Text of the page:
Shopping around for a mortgage loan is one way to help you get the best deal possible. You can save money by comparing prices and negotiating with a mortgage lender or broker. Here are four steps to help you succeed when shopping around for a mortgage:
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Figure out exactly what you can afford
Evaluate your income and expenses as well as your lifestyle and spending habits. Also keep in mind that it will cost money to decorate and maintain your new house. Check your credit report, as a higher score may help you secure a lower interest rate. Think about whether you want a 30-year, 20-year or 15-year mortgage, as well as the benefits and drawbacks to each. A 30-year mortgage would mean lower monthly payments, but it could mean more up-front fees and a higher interest rate. Having a 20-year mortgage could be for you if you want to pay off your house quickly but don’t want to commit to the substantial monthly payments of the 15-year mortgage. While 15-year mortgages typically have a lower interest rate, they also include higher monthly payments.
Even if you seek the help of a mortgage lender or broker, you’re the only one who can find the deal that fits you the best. Look online and in the newspaper, taking into account that terms can quickly be outdated. Contact several lenders and compare their quotes. According to the Federal Reserve, interest rates and fees may fluctuate for the same loan on any given day. Legal website Nolo.com suggests comparing around six lenders. Find out as much information as you can about your different options and make sure you ask about all of the fees.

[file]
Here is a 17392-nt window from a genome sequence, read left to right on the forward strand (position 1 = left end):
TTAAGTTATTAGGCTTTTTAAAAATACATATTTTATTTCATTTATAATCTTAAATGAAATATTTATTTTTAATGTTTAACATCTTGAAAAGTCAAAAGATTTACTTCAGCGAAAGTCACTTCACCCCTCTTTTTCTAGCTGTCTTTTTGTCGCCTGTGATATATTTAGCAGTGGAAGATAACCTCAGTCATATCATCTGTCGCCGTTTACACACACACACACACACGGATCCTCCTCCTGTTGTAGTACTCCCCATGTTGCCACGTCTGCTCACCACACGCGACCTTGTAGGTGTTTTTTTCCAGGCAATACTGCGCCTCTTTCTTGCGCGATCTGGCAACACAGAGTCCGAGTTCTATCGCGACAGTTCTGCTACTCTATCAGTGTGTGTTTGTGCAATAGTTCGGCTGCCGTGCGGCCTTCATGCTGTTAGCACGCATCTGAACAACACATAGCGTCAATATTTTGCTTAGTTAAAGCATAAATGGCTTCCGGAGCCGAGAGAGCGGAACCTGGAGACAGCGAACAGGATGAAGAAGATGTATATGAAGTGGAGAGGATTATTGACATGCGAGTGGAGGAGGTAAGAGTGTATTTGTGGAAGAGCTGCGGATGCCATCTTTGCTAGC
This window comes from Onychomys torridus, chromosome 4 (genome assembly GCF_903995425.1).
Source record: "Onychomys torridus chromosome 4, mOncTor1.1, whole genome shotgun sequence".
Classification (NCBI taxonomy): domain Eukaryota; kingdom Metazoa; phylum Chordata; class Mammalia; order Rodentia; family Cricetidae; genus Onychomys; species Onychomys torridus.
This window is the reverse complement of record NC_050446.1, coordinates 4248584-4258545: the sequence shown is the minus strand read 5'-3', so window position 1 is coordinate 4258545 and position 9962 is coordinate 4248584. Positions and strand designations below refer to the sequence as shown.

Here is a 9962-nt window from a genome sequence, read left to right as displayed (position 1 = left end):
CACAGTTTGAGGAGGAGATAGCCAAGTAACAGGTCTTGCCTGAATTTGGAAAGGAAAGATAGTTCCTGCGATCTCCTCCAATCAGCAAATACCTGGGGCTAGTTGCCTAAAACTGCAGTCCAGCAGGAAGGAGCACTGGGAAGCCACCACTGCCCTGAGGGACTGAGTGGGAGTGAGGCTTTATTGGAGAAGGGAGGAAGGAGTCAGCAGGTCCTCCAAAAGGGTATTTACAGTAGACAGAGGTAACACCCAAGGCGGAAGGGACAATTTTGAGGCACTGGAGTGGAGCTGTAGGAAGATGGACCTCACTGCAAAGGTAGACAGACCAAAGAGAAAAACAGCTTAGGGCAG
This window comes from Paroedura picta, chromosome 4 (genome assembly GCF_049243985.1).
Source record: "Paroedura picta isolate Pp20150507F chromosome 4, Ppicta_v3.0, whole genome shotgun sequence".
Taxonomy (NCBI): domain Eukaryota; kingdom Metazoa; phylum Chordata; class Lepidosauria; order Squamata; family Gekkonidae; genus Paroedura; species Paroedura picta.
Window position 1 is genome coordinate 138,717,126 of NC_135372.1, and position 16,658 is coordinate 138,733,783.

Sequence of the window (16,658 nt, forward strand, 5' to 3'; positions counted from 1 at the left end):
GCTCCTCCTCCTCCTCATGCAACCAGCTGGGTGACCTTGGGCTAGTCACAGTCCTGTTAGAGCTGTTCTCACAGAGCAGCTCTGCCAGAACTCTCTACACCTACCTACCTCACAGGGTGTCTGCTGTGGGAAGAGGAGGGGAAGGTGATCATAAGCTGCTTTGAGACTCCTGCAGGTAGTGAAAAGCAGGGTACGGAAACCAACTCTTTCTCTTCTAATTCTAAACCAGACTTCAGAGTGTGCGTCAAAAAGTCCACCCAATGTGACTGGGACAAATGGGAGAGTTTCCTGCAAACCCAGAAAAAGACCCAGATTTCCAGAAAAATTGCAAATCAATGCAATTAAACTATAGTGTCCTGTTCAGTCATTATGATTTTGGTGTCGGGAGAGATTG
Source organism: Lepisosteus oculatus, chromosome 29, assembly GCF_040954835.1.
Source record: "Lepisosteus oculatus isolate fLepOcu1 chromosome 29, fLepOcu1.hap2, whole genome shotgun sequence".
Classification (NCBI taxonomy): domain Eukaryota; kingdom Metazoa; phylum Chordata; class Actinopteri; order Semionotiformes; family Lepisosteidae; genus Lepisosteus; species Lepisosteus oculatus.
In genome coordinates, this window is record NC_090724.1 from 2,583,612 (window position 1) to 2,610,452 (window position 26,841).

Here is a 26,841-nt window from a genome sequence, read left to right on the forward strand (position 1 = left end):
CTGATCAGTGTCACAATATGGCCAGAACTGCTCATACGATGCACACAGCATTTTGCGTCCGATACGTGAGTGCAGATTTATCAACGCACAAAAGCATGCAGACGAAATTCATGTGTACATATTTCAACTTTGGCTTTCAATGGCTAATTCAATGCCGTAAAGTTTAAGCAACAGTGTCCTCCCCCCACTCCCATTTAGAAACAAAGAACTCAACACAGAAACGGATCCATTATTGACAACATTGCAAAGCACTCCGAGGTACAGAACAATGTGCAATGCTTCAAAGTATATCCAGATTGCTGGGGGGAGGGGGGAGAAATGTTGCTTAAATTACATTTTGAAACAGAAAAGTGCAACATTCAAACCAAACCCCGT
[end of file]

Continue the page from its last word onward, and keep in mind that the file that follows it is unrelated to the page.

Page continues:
Compare your options
Would it be to your advantage to have a fixed rate or an adjustable rate? Find out the required down payment and the annual percentage rate (APR). Also determine whether there is a penalty for paying off your mortgage early. Mortgage calculators, which you can find online, are helpful in estimating your monthly payment.
Be prepared to negotiate
Brokers act as the middleman between you and the mortgage lender. Ask each broker how he or she will be compensated and watch out for fees that might pop up. Once you have found the right mortgage, negotiate the best possible deal with the broker or lender. Get a written lock-in from the lender or broker to protect you from rate increases. This may cost an additional fee, but you might be able to get it refunded after you close the mortgage.